New art show—’The Icehouse Architect’—envisions individual and collective responsibility in mitigating climate change | The Coast Halifax

New art show—’The Icehouse Architect’—envisions individual and collective responsibility in mitigating climate change

Krista-Leigh Davis uses sculpture and video to create a mythological, post-melt future

As you enter the Blue Building Gallery for Krista Leigh-Davis’ new show—The Icehouse Architect—the space feels cold but beautiful, just like you’d imagine the north to be. Crisp, white and sparkling. There is an undeniable sense of magic to it that sparks wonder and mystery.

The gallery itself becomes a speculative future where remnants of a once-frozen world serve as the foundation for a new mythology.

But there’s also a profound sadness to it which comes with the acute awareness that it could all…go away.

“I feel deep sadness about the loss of arctic ice. Within the recognition that we are embedded in global systems much more impactful than any one human action, imagining change becomes overwhelming,” says Davis. “I’m pretty fascinated by the lengths we humans will go to mitigate problems and then deal with the issues that persist (or arise from) the mitigation ... rather than turning our efforts to restructuring our systems that create the problem.”

Through video and sculptural works, Davis tells a fragmented story of both past attempts to monitor and mitigate ice loss, as well as a newly discovered method to rebuild ice structures post-melt.

click to enlarge New art show—’The Icehouse Architect’—envisions individual and collective responsibility in mitigating climate change
Krista-Leigh Davis
Davis uses a combination of video, glass and found materials to bring the mythological future to life.

Central to this narrative is a woman who harnesses her body to extract heat from oceans. She travels the waterways collecting heat in her body, and when she gets too full she meets us at the shoreline to pass the heat for us to do with what we will. When the transfer is complete, she returns to the water to collect. Collecting and transferring, collecting and transferring, the ice structures begin to rebuild.

“Her body can only hold so much at a time, she is one part of the equation,” says Davis.”She is working hard to do her part, but we are the complementary force—it will be up to us to determine our course of action.”

Davis has divided her life living and working between Dawson City, Yukon and Halifax. It was her experience living in an off-grid cabin up north that really changed her relationship to the land and earth in a profound and irreversible way.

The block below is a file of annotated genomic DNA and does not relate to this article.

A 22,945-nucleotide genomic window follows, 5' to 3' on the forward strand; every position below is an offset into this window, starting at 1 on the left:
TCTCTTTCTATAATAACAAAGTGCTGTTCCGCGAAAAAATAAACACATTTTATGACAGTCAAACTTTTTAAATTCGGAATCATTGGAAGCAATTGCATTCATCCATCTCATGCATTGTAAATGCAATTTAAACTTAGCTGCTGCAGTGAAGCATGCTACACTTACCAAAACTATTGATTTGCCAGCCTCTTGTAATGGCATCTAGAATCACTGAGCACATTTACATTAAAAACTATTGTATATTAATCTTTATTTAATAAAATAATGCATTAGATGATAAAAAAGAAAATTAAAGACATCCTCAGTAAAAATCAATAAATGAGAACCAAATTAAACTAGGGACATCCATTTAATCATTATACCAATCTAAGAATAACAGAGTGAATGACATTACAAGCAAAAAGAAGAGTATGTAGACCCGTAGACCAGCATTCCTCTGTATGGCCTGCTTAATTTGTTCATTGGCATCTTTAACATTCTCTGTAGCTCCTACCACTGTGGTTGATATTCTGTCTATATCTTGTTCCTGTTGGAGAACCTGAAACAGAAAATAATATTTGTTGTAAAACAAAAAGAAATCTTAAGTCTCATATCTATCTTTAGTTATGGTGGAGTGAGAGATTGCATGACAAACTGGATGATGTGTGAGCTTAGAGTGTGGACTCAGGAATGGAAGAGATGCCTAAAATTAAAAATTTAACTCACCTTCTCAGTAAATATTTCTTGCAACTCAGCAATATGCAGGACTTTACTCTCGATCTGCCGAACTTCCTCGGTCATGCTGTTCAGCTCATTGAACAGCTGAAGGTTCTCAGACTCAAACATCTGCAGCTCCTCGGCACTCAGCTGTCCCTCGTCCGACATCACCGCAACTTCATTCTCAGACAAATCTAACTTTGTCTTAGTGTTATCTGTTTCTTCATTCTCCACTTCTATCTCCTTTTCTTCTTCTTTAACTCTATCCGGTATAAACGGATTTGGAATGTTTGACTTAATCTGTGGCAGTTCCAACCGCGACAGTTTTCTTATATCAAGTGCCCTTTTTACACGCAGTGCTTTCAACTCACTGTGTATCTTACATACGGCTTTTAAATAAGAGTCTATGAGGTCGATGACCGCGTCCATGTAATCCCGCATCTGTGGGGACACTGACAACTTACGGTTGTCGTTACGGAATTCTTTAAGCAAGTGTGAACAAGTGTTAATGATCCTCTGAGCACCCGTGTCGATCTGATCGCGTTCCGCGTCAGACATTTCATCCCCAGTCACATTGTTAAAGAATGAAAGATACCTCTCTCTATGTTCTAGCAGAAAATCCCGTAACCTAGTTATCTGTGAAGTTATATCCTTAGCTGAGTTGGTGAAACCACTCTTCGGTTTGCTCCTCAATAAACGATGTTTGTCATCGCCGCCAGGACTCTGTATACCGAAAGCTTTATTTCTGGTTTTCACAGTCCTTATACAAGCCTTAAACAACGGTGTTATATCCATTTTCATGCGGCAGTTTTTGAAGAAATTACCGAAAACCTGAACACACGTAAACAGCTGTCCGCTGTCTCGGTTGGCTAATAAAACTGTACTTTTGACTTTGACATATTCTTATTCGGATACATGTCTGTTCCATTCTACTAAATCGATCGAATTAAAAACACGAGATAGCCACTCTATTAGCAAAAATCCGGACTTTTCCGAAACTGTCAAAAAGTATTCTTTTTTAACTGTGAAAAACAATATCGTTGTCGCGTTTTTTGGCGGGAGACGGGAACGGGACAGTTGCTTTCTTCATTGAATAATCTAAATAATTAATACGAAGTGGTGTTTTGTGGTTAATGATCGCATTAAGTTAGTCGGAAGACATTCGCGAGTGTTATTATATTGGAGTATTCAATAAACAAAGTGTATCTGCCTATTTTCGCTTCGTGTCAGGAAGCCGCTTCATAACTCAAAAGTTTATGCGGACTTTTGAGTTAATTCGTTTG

“It changed me from the bones out and I’m so thankful for what the north gave me and taught me,” says Davis. “I got this respect for the earth and a need to fight for it and protect it.”

Today, amidst urgent calls to drastically reduce carbon emissions, Davis explains that researchers are exploring hugely complex technological intervention. These interventions, while aiming to mitigate ice loss, must grapple with their ecological repercussions too.

Two examples Davis highlights in her show are the Arctic Ice Project, investigating the application of reflective glass micro beads to bolster thinning ice shelves' albedo (reflectivity), and anchored seabed curtains intended to shield ocean-terminating glaciers from warming deep ocean currents.

In the future envisioned by The Icehouse Architect, these technologies become relics of past efforts, repurposed as narrative tools in a world shaped by individual and collective stewardship of the Earth.

click to enlarge New art show—’The Icehouse Architect’—envisions individual and collective responsibility in mitigating climate change
Krista-Leigh Davis
Davis has built a world just outside of our current reality designed to disarm and overwhelm.

“We can dream up wild new inventions, but at this point in time, fundamentally altering human behaviour is just so outside our cultural imagination,” says Davis.

Through this new mythological future, Davis has built a world just outside of our current reality designed to disarm and overwhelm; to create a place where magic can seduce us into possibility, but where science and ecological critique tethers us to the actionable now.

“There was a line I read years ago in an article in the Atlantic about efforts to save a caribou herd in Northern BC,” says Davis. “ It went something like this: "Yet meddling with nature in preposterous ways is often vastly easier than the alternative: fundamentally altering human behaviour." That really stuck with me. It has become a bit of a rally call for my artistic practice.”

click to enlarge New art show—’The Icehouse Architect’—envisions individual and collective responsibility in mitigating climate change
Krista-Leigh Davis
“We can dream up wild new inventions, but at this point in time, fundamentally altering human behaviour is just so outside our cultural imagination."

The IceHouse Architect is now on view at the Blue Building Gallery on Maynard Street. It closes on June 15 when Davis will host an artist’s talk—open to the public—where she will speak more in depth about the work and take questions.